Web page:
An econometric model of the U.S. beef cattle industry



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Texas Tech University


During the past two decades, from the early sixties to the early eighties, economic conditions in general have been unfavorable for the U.S. farm sector. Farmers, in particular cattle producers, experienced economic hardship during these two decades. The economic situation facing the beef-cattle industry was characterized by wide fluctuations of prices, production, quantities slaughtered and marketed, and gross income. These fluctuations, coupled with general adverse economic conditions in the farm sector, rendered profit-oriented decision-making, by farmers and other participants in the industry, difficult.

The objectives of this study were to: (1) develop an econometric model of the major structural relationships, (2) estimate the structural parameters of the model, (3) use the model to analyze and project under various scenarios retail prices and per capita consumption of fed and non-fed beef, prices and quantities of slaughter steers, heifers, and cows, and gross income from domestic cattle slaughter, and (4) derive economic implications of simulated policies, such as corn acreage control or less restriction on beef imports, on the beef-cattle industry.

The model was a simultaneous system of fifteen equations, comprising three blocks of relationships (demand, farm-retail price, and supply and inventory relationships). Among the fifteen equations, eleven were stochastic relationships and four were identities. The estimators of the structural parameters were derived with the three-stage least squares (3SLS) method. The structural relationships were validated with Theil's inequality coefficients (U2), the root mean squares errors (RMSE), and turning points. The 3SLS model was used for simulation and for ex post and ex ante forecasts after the stability of the model was ascertained by examining the latent roots of the matrix of the reduced form coefficients associated with the lagged endogenous variables.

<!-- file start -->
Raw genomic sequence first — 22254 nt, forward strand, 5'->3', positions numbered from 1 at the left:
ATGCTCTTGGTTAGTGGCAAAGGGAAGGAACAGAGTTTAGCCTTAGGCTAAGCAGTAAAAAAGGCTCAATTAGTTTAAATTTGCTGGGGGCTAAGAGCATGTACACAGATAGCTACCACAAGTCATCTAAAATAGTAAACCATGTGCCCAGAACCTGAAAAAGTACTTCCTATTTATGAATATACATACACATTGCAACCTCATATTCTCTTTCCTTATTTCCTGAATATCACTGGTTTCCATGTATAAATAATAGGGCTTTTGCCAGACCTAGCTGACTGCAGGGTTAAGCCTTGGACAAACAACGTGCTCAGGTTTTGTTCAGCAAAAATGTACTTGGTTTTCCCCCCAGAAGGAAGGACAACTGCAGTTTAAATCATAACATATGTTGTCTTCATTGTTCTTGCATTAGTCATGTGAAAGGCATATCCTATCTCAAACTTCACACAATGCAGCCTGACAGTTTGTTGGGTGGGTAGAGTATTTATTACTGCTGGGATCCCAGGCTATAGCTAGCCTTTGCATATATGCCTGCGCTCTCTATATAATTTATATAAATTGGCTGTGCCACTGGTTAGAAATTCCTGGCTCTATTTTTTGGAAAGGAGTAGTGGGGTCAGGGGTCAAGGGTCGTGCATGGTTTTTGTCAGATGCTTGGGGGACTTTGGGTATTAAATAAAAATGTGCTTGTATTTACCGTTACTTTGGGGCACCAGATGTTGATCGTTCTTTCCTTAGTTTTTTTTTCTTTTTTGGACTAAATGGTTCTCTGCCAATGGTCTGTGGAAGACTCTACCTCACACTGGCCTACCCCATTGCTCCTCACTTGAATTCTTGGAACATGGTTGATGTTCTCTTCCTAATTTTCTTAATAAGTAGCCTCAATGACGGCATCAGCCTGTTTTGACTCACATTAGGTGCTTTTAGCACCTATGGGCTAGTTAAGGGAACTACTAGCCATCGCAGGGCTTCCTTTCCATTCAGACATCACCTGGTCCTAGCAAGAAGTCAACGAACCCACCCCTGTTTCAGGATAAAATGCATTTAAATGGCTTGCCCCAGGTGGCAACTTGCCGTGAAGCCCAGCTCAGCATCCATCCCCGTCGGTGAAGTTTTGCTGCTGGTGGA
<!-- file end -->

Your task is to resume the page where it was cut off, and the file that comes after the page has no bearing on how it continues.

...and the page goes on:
Results indicate that beef demand is elastic, while its supply is inelastic. Average demand elasticities derived were -1.52 for fed beef and -1.39 for non-fed beef. Average supply elasticities were 0.28 for slaughter steers, -0.19 for slaughter heifers, and -0.58 for slaughter cows. Computed averages for three subperiods indicated that fed beef consumption was becoming less responsive to price changes, while non-fed beef consumption responsiveness was fluctuating. The model performed well in predicting most endogenous variables. Although there were prediction variations from year to year and from one variable to another, the model provided a reasonable representation of the fluctuations in the endogenous variables, and therefore, it could be used for policy analysis. Higher corn prices would reduce supply of slaughter steers and heifers. The implications of acreage control and less restriction on beef imports, derived with ex ante forecasts, are as follows:

  1. If no major shock occurs in the next 5 years and prices change only at their average rate of growth of 1981-1985, fed beef consumption would increase steadily at about 2.0 percent annually, while non-fed beef consumption would decrease. Real prices of slaughter cattle would fall.
  2. High corn prices due to any policy adopted to increase income for grain farmers, for example, acreage control or government buying of corn, would result in high retail price of beef and high prices of slaughter cattle. Supplies of beef would decrease.
  3. Less restriction on beef imports quota would increase beef imports, decrease slaughter cow prices, and pressure slaughter steer and heifer prices downward by a small margin, less than one cent in some years of the forecast.